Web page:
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Tuesday News: Bitcoin, Amazon in Japan, the Light Novel, and the...

Part of the draw of opening up bitcoin payments internationally is the cost savings. Instead of dealing with the hassle of foreign currencies and high processing fees, bitcoin coming from Albania costs the same to process as a bitcoin from Alabama. It also helps minimize cases of fraud, which can be higher among international customers, thanks to the technology behind blockchain confirmations.

For Overstock, there was no “deep strategy” to roll it out to international consumers, said CEO Patrick Byrne. Instead, it was about the distribution of resources needed to implement it. Bitcoin payments currently account for one quarter of one percent of Overstock’s daily transactions, Byrne said, so the company was limited by how many resources it could dedicate to the project during its development cycle. –GigaOM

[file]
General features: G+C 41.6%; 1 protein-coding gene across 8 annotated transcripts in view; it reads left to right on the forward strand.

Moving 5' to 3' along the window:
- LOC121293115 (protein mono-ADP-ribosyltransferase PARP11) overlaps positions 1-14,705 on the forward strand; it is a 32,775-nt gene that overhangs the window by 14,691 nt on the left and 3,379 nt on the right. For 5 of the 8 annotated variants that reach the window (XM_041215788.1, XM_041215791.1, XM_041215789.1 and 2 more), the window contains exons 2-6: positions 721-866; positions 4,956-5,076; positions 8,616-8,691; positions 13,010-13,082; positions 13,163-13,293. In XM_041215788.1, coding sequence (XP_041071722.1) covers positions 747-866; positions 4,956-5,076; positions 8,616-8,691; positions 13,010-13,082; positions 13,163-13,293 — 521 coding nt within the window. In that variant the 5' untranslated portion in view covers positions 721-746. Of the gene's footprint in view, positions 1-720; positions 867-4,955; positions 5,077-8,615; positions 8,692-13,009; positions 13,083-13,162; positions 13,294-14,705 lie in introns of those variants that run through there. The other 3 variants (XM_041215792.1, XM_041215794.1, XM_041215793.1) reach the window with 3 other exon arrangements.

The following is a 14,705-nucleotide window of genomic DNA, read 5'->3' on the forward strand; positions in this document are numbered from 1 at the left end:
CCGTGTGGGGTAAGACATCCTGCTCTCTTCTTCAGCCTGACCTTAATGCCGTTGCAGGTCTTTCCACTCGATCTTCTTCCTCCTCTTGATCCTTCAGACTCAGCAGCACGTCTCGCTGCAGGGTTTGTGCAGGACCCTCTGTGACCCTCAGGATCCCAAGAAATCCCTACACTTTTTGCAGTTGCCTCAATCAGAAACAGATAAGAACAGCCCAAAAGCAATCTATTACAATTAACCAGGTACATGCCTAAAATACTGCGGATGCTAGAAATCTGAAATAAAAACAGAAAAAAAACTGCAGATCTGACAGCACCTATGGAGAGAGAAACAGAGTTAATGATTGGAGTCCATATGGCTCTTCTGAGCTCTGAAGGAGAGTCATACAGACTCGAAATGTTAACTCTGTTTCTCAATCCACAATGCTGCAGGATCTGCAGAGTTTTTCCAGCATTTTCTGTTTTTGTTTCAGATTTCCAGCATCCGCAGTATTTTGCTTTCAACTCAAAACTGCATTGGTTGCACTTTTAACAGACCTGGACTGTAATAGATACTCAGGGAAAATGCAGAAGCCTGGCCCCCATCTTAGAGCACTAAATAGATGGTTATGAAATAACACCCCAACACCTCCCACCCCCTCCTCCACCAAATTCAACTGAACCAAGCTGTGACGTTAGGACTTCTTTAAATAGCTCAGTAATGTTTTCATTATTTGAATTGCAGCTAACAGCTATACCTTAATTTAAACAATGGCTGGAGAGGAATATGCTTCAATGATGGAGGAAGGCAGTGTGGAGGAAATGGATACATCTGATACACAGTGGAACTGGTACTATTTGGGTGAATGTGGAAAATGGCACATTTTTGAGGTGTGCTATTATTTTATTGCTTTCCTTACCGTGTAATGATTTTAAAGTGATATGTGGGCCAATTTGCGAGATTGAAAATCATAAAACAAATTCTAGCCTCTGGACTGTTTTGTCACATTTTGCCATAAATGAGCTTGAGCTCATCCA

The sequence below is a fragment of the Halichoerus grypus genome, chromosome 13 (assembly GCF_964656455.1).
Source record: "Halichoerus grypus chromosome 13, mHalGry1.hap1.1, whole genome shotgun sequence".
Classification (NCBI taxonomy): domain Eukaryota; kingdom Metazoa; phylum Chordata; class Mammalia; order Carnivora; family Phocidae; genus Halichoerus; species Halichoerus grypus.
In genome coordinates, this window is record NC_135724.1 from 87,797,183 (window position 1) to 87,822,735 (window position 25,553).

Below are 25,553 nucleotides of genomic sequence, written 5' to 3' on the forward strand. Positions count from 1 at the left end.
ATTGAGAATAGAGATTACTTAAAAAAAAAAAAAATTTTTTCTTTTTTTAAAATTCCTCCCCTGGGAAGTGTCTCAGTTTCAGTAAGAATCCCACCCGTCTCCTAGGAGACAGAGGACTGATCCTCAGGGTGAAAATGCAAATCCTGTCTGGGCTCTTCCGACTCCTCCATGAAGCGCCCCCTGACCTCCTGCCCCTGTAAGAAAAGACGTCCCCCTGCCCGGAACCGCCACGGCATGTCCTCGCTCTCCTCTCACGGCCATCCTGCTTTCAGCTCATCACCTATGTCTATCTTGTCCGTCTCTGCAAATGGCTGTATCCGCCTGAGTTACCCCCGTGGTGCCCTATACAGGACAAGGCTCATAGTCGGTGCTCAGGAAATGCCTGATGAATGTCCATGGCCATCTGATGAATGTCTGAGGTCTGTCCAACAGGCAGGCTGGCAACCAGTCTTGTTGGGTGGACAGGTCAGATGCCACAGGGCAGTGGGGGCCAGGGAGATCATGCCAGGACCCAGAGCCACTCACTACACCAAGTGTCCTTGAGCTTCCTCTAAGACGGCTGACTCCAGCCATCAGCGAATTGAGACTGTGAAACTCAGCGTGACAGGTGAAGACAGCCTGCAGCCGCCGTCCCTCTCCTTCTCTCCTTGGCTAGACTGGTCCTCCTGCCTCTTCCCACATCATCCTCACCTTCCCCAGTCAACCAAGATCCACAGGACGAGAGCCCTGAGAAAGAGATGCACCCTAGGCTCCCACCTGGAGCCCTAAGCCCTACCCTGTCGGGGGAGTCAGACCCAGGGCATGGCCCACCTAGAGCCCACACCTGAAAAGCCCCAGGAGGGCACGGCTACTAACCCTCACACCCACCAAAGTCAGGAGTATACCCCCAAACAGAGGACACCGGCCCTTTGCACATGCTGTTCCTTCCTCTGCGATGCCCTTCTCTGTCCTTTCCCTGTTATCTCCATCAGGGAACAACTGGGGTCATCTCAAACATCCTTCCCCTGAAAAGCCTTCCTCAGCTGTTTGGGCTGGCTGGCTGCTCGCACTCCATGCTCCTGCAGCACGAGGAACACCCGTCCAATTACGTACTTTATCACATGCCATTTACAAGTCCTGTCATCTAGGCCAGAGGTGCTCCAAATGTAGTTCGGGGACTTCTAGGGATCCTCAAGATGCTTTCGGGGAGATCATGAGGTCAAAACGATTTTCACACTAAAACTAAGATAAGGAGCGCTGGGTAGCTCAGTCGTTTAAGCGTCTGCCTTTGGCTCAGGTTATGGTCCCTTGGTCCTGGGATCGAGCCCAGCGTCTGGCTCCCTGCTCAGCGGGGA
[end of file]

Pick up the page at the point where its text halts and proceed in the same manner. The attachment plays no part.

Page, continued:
Additionally, eBooks from publishers ranked higher are given more prominence on the Amazon.co.jp website. Many publishers, including high-profile publishing houses, have protested the move, calling it a form of “blackmail” that exploits the company’s considerable dominance in the book retailing industry. –The Digital Reader

Light novels are Japanese prose works illustrated with manga-style drawings and are often adapted into manga and anime properties. While a few U.S. manga publishers dabbled in the books in the early 2000s, the category never quite took off. Now, Yen Press, Hachette Book Group’s graphic novel and manga line, has launched Yen On, a light novel imprint that will release at least 24 titles in 2015, and has plans to publish many more. Yen Press has already released several light novels, according to its publishing director Kurt Hassler, and, while its prose push is still young, he reported that results are promising.